04 Sep

Garden Report, 2014-09-03

It’s been a short long summer (short on days, long on heat). In short, the keyhole gardens have done well overall, with the kale, chard, and tomatoes highly productive (pounds upon pounds of healthy tasty maters from three plants), the single eggplant has delivered twice what we usually get, and the purple bush beans were reasonably but not overwhelmingly productive. (They would have produced more if had I layered organic materials closer to the surface).

Note: The keyhole gardens are too ugly now for photos. One must retain appearances. I’ll return later and add a few from their halcyon days of mid summer. I planted some late season carrots that almost took off–until the weather cooled, re-energizing Chloe, our young golden lab, who until that point kept out of the gardens. The carrot patch is now a DMZ. Straw hats on chests, we let it lie.

In the front yard garden, the long peppahs have been minimally productive (but also sunburn resistant and sweet fresh and cooked); the zukes overwhelmed then, thankfully, died fast; the sneaker pumpkin produced three little sugar babies and then sunk back with the zukes; and the corn tried real hard. Two to three bicolor cobs per plant, for a total of about 32, but disappointingly bland. We grew it in our “experimental bed”–our “grow it for fun” bed. Next year we’re going to try turmeric and ginger there–I’ve heard there are varieties that are possible to grow in the PNW. And the bed is in direct sun all day.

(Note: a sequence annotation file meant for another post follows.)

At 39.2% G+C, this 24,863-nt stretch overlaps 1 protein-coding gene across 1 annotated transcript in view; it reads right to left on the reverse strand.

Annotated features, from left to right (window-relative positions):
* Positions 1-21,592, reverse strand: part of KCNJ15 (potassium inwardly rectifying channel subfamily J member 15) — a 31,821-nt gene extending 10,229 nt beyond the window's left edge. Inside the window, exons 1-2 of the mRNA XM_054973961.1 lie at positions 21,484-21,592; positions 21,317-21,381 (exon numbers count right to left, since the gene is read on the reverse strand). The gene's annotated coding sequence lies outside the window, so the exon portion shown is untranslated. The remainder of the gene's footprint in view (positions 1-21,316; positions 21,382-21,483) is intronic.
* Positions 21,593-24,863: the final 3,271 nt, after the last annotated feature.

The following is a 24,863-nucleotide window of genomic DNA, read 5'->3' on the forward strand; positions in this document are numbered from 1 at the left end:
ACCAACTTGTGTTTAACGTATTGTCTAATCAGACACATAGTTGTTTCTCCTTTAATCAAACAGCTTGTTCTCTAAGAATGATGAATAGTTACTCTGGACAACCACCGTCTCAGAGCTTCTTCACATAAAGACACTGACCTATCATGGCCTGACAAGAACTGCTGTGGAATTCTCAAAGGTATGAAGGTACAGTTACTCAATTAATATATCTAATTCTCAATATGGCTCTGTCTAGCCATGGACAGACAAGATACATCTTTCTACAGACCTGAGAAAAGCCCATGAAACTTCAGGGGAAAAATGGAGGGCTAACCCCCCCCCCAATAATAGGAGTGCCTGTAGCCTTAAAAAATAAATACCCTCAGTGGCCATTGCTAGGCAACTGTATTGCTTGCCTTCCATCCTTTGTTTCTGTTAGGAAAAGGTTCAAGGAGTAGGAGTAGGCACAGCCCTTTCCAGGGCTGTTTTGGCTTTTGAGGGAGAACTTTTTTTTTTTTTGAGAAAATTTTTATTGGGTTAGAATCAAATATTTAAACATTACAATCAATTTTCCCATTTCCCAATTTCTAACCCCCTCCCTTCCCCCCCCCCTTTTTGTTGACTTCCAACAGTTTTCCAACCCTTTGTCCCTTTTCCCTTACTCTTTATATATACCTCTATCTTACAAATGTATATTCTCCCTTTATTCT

Nice surprises: The basil (about 14 plants) rallied for a strong second showing–we’ve had fresh basil in salads all summer. And we grew stevia for the first time–just one plant. I know many people don’t care for it–it’s easy to go from sweet to bitter with stevia. But it’s like growing a sugar plant. Leaves are nice to chew on my way out the door and they also work in tea without leaving an extra herby taste. I’ll grow it again.

Related to the garden, our mason bees filled all their tubes with larva and packed them with mud, so next Spring we’ll have another set of little pollinators ready for work.